Anti VEGF therapy is used to treat cancer and wet macular degeneration by preventing new blood vessel growth.
About 10-15% of people with macular degeneration have the wet form of age related macular degeneration. Wet AMD is treated differently than dry AMD.
Wet macular degeneration is also called:
Exudative Macular Degeneration or
Choroidal Neovascularization or
Neovascular Macular Degeneration.
So you may ask, how can a drug used to treat tumors be of benefit to a person with wet macular degeneration?
Our eyes will try to develop new blood vessels when they are lacking oxygen due to poor circulation or because the tissues are clogged. However, the blood vessels that develop are abnormal and they leak. When these abnormal blood vessels form behind the retina and start to grow in the macula the leaking blood and fluid cause damage to the macula and results in loss of central vision.
The growth of these new blood vessels is called angiogenesis.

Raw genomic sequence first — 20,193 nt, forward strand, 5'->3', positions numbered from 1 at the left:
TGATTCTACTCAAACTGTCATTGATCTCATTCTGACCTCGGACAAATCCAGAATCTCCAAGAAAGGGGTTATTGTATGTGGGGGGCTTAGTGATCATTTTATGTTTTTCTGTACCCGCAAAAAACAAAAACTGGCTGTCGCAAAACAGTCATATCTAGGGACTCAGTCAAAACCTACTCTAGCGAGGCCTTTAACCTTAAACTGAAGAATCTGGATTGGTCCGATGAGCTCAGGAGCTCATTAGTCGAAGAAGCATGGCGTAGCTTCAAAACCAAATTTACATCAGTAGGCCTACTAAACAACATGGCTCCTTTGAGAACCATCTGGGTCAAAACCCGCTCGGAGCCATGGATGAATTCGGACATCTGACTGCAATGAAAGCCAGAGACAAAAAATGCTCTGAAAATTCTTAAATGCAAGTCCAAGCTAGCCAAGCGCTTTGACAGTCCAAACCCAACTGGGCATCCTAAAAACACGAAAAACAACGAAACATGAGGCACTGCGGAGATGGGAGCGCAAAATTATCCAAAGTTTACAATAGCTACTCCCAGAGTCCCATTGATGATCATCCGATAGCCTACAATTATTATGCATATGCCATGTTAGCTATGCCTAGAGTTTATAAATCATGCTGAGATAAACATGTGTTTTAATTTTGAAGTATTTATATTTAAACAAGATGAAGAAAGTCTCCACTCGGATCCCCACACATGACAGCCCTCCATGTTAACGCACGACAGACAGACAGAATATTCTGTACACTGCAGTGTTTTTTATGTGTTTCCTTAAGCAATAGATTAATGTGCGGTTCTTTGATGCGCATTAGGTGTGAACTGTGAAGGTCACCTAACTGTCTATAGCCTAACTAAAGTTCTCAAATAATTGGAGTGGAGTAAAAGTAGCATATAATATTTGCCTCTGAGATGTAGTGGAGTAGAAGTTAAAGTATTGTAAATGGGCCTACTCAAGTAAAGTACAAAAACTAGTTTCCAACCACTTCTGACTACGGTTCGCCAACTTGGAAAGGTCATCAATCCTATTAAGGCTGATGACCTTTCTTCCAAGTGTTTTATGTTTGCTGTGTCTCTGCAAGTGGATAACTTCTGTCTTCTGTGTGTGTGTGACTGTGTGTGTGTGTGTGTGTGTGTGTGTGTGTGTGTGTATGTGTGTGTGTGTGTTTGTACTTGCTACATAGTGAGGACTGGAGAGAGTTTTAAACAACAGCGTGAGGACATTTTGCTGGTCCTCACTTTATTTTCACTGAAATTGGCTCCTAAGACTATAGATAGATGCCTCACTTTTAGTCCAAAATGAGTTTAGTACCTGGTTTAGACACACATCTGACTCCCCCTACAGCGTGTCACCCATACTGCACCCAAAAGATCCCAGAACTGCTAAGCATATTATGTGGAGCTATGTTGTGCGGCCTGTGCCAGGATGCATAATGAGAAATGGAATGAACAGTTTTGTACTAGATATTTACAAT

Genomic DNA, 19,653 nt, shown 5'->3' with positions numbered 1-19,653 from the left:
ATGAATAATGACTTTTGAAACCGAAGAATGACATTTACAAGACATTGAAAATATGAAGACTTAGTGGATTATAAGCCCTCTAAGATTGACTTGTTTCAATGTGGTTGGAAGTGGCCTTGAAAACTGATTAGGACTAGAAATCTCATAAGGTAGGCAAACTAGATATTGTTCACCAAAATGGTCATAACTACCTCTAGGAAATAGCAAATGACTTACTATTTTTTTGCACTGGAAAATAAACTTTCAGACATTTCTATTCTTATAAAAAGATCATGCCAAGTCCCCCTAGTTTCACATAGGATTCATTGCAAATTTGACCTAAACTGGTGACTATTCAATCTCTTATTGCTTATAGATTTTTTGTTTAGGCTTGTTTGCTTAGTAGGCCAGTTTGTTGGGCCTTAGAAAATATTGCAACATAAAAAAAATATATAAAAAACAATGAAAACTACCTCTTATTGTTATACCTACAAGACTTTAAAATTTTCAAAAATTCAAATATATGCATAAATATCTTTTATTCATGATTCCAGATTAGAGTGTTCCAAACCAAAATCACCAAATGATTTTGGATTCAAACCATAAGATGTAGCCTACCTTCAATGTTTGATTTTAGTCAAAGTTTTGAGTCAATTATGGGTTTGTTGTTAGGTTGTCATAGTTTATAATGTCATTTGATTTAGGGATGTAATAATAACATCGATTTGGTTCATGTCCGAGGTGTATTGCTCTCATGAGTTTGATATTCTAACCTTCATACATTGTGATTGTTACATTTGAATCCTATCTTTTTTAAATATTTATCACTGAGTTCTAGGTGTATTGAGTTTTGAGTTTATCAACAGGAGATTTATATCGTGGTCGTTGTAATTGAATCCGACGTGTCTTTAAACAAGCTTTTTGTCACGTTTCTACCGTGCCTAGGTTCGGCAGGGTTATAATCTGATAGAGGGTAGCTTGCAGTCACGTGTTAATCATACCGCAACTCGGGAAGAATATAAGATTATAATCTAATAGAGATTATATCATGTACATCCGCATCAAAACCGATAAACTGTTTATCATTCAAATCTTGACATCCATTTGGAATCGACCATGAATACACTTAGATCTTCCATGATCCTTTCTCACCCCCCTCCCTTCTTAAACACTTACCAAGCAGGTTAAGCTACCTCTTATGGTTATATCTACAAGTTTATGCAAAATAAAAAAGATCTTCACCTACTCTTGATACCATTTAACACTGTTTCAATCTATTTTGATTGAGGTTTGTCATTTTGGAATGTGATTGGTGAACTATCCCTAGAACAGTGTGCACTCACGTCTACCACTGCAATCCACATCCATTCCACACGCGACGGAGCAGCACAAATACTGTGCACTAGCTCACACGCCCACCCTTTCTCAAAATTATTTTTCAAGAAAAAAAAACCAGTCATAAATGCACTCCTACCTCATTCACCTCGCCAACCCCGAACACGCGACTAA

Vascular endothelial growth factor (VEGF) is secreted by cells that are oxygen deprived and stimulates the growth of these abnormal blood vessels.
Healthy adults secrete very low levels of VEGF, while those who have health conditions such as cancer or age related macular degeneration secrete high levels of this protein. This is what happens:
1) New blood vessels that are very weak and fragile start to grow in the choroid under the retina
2) Fluid and blood leak from these weak blood vessels- the fluid around the retina leads to visual distortions and blank spots in one's vision.
3) Rod and cone cells are damaged by this fluid and blood
4) A macular or disciform scar is formed
5) There is loss of straight ahead or central vision
Anti-VEGF macular degeneration medications inhibit and block the growth of new, but abnormal and undesirable blood vessels. They are given by injections directly into the eye and benefit patients who have active leaking blood vessels.
Image by John Kitchens